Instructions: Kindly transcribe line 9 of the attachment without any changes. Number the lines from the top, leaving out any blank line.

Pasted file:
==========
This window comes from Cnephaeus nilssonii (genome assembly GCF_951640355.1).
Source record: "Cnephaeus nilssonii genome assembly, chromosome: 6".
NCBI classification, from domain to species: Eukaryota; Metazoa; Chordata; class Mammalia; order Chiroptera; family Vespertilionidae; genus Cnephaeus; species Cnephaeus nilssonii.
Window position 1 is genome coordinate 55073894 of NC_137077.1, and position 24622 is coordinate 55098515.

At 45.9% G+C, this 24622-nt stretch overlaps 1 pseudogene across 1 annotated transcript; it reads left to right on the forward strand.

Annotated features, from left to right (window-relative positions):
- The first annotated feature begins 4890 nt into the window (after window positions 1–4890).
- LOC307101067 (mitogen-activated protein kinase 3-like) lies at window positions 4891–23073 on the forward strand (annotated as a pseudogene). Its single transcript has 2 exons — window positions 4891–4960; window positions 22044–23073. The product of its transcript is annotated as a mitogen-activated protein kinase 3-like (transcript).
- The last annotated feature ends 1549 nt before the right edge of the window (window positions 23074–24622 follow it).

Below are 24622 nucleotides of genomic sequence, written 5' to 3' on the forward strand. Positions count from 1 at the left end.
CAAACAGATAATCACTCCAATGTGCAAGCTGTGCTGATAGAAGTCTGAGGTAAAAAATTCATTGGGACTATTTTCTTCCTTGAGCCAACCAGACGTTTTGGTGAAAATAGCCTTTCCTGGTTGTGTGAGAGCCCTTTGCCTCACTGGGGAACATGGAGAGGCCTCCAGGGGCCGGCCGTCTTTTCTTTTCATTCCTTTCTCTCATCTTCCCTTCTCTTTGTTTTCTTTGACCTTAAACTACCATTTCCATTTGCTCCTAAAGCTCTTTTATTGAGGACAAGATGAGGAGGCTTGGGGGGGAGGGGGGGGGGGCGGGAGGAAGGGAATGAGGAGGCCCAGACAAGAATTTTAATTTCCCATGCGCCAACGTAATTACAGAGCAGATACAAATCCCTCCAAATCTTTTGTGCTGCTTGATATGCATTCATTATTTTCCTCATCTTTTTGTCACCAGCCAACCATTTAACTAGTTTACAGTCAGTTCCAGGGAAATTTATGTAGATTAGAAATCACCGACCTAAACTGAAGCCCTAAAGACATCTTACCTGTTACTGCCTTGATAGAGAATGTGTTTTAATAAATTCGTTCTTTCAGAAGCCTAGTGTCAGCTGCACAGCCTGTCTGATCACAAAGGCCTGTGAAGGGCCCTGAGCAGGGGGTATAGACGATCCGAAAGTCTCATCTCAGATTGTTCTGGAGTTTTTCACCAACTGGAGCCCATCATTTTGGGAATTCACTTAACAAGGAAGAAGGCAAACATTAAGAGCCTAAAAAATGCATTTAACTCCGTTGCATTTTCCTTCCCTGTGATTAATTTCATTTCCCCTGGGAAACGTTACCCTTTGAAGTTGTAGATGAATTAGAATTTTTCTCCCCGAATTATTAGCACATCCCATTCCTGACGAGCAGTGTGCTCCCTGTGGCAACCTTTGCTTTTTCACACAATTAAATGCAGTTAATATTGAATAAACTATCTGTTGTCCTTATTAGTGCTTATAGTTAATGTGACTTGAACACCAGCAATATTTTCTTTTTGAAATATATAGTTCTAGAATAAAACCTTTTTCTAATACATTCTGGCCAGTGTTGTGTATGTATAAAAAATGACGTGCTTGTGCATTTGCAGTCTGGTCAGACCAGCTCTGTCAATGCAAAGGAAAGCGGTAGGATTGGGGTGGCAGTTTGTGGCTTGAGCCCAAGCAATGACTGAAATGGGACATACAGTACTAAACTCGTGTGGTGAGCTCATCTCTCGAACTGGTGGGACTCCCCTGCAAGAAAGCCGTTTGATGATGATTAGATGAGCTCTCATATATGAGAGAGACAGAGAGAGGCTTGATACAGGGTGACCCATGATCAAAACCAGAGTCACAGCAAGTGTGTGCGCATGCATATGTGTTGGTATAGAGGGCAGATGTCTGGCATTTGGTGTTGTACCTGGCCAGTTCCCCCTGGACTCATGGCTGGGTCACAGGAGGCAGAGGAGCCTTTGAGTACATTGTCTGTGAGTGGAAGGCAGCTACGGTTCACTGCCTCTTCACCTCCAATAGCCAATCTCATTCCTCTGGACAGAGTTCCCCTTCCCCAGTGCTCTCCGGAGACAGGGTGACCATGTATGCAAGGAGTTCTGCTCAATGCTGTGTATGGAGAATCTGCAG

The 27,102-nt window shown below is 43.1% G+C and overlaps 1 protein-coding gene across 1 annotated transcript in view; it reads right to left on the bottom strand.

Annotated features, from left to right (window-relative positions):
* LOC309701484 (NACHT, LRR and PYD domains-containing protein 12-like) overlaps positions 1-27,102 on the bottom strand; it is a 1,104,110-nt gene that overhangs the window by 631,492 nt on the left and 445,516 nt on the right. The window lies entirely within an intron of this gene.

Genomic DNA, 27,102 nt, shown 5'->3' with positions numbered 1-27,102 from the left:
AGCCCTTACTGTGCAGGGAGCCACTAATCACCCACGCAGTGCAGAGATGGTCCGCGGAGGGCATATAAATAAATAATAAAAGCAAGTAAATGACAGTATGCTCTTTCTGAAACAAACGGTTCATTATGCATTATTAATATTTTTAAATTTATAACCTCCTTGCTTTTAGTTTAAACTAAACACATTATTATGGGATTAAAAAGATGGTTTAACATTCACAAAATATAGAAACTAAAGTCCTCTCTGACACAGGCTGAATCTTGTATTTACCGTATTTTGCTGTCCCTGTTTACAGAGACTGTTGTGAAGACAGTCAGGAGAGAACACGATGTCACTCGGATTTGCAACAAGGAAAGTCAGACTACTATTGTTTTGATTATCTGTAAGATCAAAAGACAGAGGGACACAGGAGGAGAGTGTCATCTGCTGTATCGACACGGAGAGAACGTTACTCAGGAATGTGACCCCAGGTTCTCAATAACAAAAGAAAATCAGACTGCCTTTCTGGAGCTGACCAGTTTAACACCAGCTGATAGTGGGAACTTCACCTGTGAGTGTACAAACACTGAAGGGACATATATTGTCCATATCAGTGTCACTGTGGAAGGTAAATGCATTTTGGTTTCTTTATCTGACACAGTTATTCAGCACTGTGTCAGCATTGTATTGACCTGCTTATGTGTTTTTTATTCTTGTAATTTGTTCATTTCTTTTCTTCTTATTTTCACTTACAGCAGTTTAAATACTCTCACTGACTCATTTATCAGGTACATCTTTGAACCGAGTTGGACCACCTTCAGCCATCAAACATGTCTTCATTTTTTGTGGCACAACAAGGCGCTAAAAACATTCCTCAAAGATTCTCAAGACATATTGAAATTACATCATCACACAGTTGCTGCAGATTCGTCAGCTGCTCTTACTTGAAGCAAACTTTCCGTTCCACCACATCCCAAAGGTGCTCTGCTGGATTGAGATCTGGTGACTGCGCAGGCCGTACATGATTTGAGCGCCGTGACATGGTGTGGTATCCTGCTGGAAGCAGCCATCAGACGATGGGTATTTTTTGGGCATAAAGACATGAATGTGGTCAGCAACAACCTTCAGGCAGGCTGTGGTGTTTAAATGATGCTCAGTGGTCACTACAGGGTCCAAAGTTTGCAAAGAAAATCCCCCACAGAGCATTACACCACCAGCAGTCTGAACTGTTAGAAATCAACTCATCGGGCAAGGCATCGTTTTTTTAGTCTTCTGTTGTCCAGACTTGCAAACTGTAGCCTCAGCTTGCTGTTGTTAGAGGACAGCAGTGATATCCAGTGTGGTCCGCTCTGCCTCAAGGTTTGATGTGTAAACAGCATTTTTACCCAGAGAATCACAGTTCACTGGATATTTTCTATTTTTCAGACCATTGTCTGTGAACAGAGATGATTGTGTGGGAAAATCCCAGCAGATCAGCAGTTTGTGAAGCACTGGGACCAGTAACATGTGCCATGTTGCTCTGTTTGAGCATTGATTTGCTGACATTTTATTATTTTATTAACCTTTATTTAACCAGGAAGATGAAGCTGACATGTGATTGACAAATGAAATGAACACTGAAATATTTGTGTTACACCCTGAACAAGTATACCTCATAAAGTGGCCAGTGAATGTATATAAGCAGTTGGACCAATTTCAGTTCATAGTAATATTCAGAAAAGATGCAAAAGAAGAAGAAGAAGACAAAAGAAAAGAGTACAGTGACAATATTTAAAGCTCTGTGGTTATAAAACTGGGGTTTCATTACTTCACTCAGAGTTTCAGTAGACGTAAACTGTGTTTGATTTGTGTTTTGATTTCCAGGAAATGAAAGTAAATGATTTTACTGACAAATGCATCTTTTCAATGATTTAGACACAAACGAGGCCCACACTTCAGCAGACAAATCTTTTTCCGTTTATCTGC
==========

- The last annotated feature ends 1549 nt before the right edge of the window (window positions 23074–24622 follow it).